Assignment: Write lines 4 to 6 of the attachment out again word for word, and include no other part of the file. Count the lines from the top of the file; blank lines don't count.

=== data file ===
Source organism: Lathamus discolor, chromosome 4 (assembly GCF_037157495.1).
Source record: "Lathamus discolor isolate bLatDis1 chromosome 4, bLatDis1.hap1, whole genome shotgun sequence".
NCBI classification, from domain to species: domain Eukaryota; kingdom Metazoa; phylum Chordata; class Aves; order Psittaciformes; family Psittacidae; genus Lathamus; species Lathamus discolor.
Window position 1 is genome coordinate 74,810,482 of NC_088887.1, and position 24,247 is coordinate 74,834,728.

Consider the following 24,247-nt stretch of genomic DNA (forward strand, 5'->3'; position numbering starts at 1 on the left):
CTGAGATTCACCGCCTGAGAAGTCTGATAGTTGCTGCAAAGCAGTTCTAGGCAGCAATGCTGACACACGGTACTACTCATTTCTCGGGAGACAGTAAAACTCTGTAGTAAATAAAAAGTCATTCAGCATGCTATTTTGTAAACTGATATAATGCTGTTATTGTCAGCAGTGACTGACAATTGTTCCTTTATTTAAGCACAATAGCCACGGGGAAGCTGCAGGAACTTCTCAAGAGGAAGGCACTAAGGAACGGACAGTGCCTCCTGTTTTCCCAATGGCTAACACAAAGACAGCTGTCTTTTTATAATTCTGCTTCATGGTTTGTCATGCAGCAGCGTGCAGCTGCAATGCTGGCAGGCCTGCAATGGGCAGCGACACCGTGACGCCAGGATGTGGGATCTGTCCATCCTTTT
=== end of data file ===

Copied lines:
Window position 1 is genome coordinate 74,810,482 of NC_088887.1, and position 24,247 is coordinate 74,834,728.

Consider the following 24,247-nt stretch of genomic DNA (forward strand, 5'->3'; position numbering starts at 1 on the left):
CTGAGATTCACCGCCTGAGAAGTCTGATAGTTGCTGCAAAGCAGTTCTAGGCAGCAATGCTGACACACGGTACTACTCATTTCTCGGGAGACAGTAAAACTCTGTAGTAAATAAAAAGTCATTCAGCATGCTATTTTGTAAACTGATATAATGCTGTTATTGTCAGCAGTGACTGACAATTGTTCCTTTATTTAAGCACAATAGCCACGGGGAAGCTGCAGGAACTTCTCAAGAGGAAGGCACTAAGGAACGGACAGTGCCTCCTGTTTTCCCAATGGCTAACACAAAGACAGCTGTCTTTTTATAATTCTGCTTCATGGTTTGTCATGCAGCAGCGTGCAGCTGCAATGCTGGCAGGCCTGCAATGGGCAGCGACACCGTGACGCCAGGATGTGGGATCTGTCCATCCTTTT